Investors love stocks that consistently beat the Street without getting ahead of their fundamentals and risking a meltdown. The best stocks offer sustainable market-beating gains, with robust and improving financial metrics that support strong price growth. Does Ford fit the bill? Let's take a look at what its recent results tell us about its potential for future gains.
What we're looking for
The graphs you're about to see tell Ford's story, and we'll be grading the quality of that story in several ways:
Growth: Are profits, margins, and free cash flow all increasing?
Valuation: Is share price growing in line with earnings per share?
Opportunities: Is return on equity increasing while debt-to-equity declines?
Dividends: Are dividends consistently growing in a sustainable way?
What the numbers tell you
Now, let's take a look at Ford's key statistics:
Revenue growth > 30%
Improving profit margin
Free cash flow growth > Net income growth
(43%) vs. (7.5%)
Stock growth (+ 15%) < EPS growth
80.3% vs. (8.6%)
Source: YCharts. * Period begins at end of Q2 2010.
Improving return on equity
Declining debt to equity
Dividend growth > 25%
Reinstated in 2012
Free cash flow payout ratio < 50%
Source: YCharts. * Period begins at end of Q2 2010.
How we got here and where we're going
Ford's earned a lot of plaudits during the recovery, but over the past few years, its fundamentals seem to have lagged public sentiment. The company's shares have made an impressive comeback from the financial crisis, but neither its free cash flow nor its net income has advanced at all in the past three years, and revenue growth has been modest at best. How might Ford bring its fundamentals back in line with its soaring shares? Let's dig a little deeper.
The auto-sales market in the US and China has been recovering rapidly, and a number of automakers such as Ford, Toyota , and General Motors seem set to capitalize on this trend. My fellow Fool Patrick Morris notes that car sales in the U.S. have jumped abruptly during the year, outpacing 2009's stimulus-boosted sales after just eight months.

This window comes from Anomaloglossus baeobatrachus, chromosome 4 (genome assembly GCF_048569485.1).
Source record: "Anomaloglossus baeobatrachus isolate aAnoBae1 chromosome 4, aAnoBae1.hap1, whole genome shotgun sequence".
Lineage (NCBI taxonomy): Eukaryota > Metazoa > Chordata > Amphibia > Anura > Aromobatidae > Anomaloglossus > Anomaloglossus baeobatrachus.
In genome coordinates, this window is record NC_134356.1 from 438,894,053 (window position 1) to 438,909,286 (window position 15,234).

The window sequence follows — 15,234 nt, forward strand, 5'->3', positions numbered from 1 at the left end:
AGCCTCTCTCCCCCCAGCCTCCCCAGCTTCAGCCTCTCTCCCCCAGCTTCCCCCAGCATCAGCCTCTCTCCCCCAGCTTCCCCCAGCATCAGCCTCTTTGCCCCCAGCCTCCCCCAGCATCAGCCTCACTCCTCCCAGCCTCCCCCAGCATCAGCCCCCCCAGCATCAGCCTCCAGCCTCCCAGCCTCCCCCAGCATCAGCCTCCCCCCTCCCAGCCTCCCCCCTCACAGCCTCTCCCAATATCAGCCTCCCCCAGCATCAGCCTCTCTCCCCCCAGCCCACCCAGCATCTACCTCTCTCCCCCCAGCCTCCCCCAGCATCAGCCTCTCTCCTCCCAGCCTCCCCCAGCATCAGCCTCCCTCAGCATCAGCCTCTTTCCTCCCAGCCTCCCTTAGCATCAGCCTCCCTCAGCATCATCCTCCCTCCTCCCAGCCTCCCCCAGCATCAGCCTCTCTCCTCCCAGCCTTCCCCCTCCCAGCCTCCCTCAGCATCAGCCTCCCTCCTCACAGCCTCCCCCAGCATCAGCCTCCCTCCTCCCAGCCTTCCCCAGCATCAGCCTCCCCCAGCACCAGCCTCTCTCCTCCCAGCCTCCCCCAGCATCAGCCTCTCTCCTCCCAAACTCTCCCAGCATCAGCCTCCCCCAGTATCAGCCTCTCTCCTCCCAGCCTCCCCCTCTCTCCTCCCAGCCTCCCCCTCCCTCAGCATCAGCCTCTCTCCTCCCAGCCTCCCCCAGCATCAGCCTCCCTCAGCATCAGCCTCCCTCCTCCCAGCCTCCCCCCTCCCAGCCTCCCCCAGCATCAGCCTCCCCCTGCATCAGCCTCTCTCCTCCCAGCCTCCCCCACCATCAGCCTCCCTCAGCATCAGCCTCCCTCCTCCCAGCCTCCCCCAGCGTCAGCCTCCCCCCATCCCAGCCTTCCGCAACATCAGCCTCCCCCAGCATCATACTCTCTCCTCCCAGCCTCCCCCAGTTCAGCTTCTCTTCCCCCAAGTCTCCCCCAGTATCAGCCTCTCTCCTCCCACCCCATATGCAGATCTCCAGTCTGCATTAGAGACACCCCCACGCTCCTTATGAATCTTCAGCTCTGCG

Ford's Fusion is one of the best-performing vehicles; its sales increased 13.4% through August, competing in the fuel-efficient segment long dominated by Japanese rivals Toyotaand Honda . Demand is so high that theFusion sells three times faster than the industry average, giving consumers no room to negotiate better deals. That's not something often seen in the mid-market car segment, but is the Fusion alone enough to propel Ford's fundamentals?
Car manufacturers have been investing heavily to take advantage of enormous opportunities in China. Both Ford and GM have scaled up their operations in the region, as Chinese automobile sales spiked 11% last month. In addition, Ford's small cars have also received an overwhelming response in European markets, with market share up by 50 basis points to 7% despite an overall market decline of 5.7%.
My fellow Fool Matthew DiLallo notes that Ford has been facing strong hybrid car competition from Honda, after the Ford C-Max hybrid failed to deliver on its promised fuel economy. Honda's Accord Hybrid for 2014 delivers an EPA-certified rating of 50 mpg in city driving, compared to 47 mpg and 43 mpg of Ford's Fusion Hybrid and Toyota's Camry Hybrid, respectively.
However, Toyota's Prius hatchback still outperforms these other hybrid cars, delivering an EPA-certified 51 mpg city rating. Though these hybrid cars offer fuel economies of around 50 mpg, it won't be a cakewalk for car manufacturers to meet the government's future CAFE standards, which demand a fleet average of 54.5 mpg by 2025.
On the other side of the fuel-economy coin, Ford's high-performance F-150 SVT Raptor truck sales are also up 14% for the year, and with only a 15-day supply. Fool contributor Daniel Miller points out that the Raptor has been able to steal back some market share from GM's Silverado and Sierra, and the truck is well-positioned to continue driving greater sales over the next few quarters.
Taken all together, Ford's initiatives appear to point toward fundamental improvement in the near future, but none of these trends are unique to the past few quarters. If Ford's positive momentum doesn't translate into stronger fundamentals over the coming year, shareholders might find their gains stuck in neutral.
Putting the pieces together
Today, Ford has few of the qualities that make up a great stock, but no stock is truly perfect. Digging deeper can help you uncover the answers you need to make a great buy -- or to stay away from a stock that's going nowhere.
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The article Is Ford Destined for Greatness? originally appeared on Fool.com.
Fool contributor Alex Planes has no position in any stocks mentioned. The Motley Fool recommends Ford and General Motors. The Motley Fool owns shares of Ford. Try any of our Foolish newsletter services free for 30 days. We Fools may not all hold the same opinions, but we all believe that considering a diverse range of insights makes us better investors. The Motley Fool has a disclosure policy.
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